The above can be implemented by using an objective lens arrangement in the form of a combination of a magnetic objective lens and an electostatic lens (e.g., WO 01/45136, EP 1045425, U.S. Pat. No. 6,380,546, all assigned to the assignee of the present application, and WO 01/5056). The electrostatic part of such a compound magnetic-electrostatic lens is an electrostatic retarding lens (with respect to the primary charged particle beam), which has two electrodes held at different potentials, one of the two electrodes being formed by a cylindrical anode tube that defines a beam drift space and is arranged within a magnetic objective lens along its optical axis, and the other electrode being a metallic cup provided below the magnetic objective lens. Generally, the electrostatic part of the objective lens arrangement may not be implemented as a separate electrostatic lens, but rather by applying appropriate voltages to the anode tube and the sample, or to the anode tube, the polepiece of the magnetic objective lens and the sample.

The operation with low primary beam energies (less than 1 keV), especially in large mechanical tilts (e.g., 45 degrees), limits the system resolution due to high chromatic aberration of the electrostatic part of the lens arragement, namely, the distribution of the electrostatic field in the vicinity of the sample. Due to the variance in energy, the primary beam particles are typically dispersed into beam components formed by, respectively, particles of average energy, particles of relatively high-energy, and particles of relatively low-energy. The high-energy particles are less diffracted than the low-energy particles. This difference causes the enlargement of the diameter of the charged particle beam, and consequently, the reduction of resolution. This is also referred to as chromatic aberrations of focusing. The low-energy beam is characterized by more expressed chromatic aberrations than the high-energy beam.

U.S. 20010011702 discloses a technique of observing semiconductor wafer is inclined or tilted at large angles. This technique utilizes a composite lens consisting essentially of a single-pole or monopole magnetic field type lens and an electrostatic field invasive lens, whereas an electrode of the electrostatic field invasive lens which opposes the wafer is made of a magnetic material while letting a high voltage of the negative polarity be applied to this electrode and the wafer.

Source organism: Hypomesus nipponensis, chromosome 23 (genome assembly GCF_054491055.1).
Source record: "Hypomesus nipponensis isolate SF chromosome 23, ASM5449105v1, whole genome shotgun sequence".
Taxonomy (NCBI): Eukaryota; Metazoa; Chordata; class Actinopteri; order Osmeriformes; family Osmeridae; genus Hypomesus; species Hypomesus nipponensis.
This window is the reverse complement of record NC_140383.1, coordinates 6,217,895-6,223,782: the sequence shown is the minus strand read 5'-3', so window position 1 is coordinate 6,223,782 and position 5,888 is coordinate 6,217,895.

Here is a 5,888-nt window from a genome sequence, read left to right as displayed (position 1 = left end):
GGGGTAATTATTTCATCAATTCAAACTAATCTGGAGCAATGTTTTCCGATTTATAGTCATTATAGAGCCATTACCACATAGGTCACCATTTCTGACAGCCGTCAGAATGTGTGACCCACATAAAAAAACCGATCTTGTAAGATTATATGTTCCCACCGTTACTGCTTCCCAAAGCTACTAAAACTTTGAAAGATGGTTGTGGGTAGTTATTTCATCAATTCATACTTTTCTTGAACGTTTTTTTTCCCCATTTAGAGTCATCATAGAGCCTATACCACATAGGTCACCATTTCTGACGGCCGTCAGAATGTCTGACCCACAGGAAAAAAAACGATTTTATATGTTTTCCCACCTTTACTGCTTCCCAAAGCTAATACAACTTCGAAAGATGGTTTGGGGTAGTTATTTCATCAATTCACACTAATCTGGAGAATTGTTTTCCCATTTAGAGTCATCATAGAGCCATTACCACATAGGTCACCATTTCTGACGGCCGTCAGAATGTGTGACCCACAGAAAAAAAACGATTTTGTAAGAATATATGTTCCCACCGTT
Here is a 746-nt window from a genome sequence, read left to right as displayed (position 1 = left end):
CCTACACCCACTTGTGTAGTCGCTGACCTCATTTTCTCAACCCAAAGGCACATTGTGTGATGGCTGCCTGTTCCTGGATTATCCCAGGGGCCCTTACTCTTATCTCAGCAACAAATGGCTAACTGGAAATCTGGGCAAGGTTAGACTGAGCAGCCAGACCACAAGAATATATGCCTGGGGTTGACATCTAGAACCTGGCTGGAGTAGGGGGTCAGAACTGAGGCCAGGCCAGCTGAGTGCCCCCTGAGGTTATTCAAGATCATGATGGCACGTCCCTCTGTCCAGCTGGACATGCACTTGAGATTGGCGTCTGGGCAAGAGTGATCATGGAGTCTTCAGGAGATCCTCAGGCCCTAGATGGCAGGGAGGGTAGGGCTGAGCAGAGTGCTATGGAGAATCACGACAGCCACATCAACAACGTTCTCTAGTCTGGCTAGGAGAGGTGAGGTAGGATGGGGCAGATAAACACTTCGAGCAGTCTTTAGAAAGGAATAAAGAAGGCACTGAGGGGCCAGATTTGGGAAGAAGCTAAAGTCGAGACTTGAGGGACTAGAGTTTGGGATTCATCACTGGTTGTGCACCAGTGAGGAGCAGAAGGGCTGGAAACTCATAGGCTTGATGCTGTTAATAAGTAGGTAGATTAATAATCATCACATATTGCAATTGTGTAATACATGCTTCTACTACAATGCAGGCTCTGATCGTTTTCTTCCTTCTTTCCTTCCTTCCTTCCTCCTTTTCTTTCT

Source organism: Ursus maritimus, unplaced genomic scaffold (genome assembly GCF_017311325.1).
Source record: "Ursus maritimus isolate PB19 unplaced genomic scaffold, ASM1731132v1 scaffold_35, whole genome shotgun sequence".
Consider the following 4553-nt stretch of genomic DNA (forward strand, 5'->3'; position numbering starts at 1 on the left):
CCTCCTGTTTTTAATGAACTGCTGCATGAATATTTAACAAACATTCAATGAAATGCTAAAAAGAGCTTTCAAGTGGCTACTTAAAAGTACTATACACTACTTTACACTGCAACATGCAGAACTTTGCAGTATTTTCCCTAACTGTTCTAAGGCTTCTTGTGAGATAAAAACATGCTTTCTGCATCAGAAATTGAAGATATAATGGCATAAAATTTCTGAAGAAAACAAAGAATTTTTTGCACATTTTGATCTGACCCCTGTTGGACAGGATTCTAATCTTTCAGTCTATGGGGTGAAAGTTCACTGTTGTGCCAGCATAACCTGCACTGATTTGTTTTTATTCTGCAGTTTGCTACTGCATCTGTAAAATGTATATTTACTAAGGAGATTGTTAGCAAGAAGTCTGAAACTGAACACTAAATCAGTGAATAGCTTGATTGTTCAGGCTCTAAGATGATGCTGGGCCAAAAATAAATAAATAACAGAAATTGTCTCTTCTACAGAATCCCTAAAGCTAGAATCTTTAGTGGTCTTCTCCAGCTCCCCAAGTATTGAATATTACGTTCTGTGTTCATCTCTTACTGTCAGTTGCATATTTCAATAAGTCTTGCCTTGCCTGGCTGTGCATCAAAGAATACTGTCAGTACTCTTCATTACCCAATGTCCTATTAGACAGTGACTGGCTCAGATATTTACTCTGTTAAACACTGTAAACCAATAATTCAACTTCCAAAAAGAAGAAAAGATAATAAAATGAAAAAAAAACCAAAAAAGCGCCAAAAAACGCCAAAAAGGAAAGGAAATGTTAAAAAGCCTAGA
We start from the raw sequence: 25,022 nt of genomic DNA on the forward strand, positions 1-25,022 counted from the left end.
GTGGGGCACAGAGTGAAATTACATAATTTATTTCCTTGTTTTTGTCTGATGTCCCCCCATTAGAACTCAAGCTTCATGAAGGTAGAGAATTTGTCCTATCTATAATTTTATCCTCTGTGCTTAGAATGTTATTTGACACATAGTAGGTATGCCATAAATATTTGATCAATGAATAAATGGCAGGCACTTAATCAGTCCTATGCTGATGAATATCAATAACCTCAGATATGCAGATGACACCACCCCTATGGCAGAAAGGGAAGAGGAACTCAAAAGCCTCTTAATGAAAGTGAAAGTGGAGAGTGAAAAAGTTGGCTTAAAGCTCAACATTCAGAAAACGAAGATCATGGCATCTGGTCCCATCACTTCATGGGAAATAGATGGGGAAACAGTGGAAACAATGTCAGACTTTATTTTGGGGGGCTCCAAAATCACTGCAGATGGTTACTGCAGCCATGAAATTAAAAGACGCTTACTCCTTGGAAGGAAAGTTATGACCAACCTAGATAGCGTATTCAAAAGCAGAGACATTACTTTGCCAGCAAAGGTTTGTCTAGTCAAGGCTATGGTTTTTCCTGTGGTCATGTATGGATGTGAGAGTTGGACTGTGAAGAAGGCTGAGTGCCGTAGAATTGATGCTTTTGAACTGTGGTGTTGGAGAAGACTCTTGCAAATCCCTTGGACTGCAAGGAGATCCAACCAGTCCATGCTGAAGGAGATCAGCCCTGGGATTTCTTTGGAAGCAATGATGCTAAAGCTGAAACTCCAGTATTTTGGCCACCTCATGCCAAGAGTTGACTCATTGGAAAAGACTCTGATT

SUMMARY OF THE INVENTION

There is a need in the art to facilitate the monitoring of samples with a charged particle beam, by providing a novel objective lens arrangement for use in a charged particle beam column. Here, the term “monitoring” signifies at least one of the inspection and measurement techniques.

The term “primary beam” used herein (being also referred to as “primary charged particle beam” or “primary electron beam”) signifies a charged particle beam, which is formed by charged particles generated by a source (cathode) of these particles, and which is to be directed to a sample to release charged particles forming a “secondary beam” (also referred to as “secondary charged particle beam or secondary electron beam), which is to be detected.

The present invention is aimed at solving a problem of improving the resolution in a DR-SEM column, especially for low primary beam energies (less than 1 keV), for both the operation with large angles of the primary beam incidence (e.g., 45 degrees) and the operation with normal incidence of the beam onto the sample. Although appropriate regulation of the electrostatic field by a voltage supply to a cap-electrode enables the reduction of chromatic aberration when operating with the normal incidence of the primary beam onto the sample and with the HAR mode (high gradient electric field in the vicinity of the sample, e.g., Vcap=3 kV), this approach does not provide sufficient reduction of chromatic primary beam while operating with a relatively low-gradient electric field in the vicinity of the sample (e.g., zero voltage on the cap-electrode Vcap=0 V).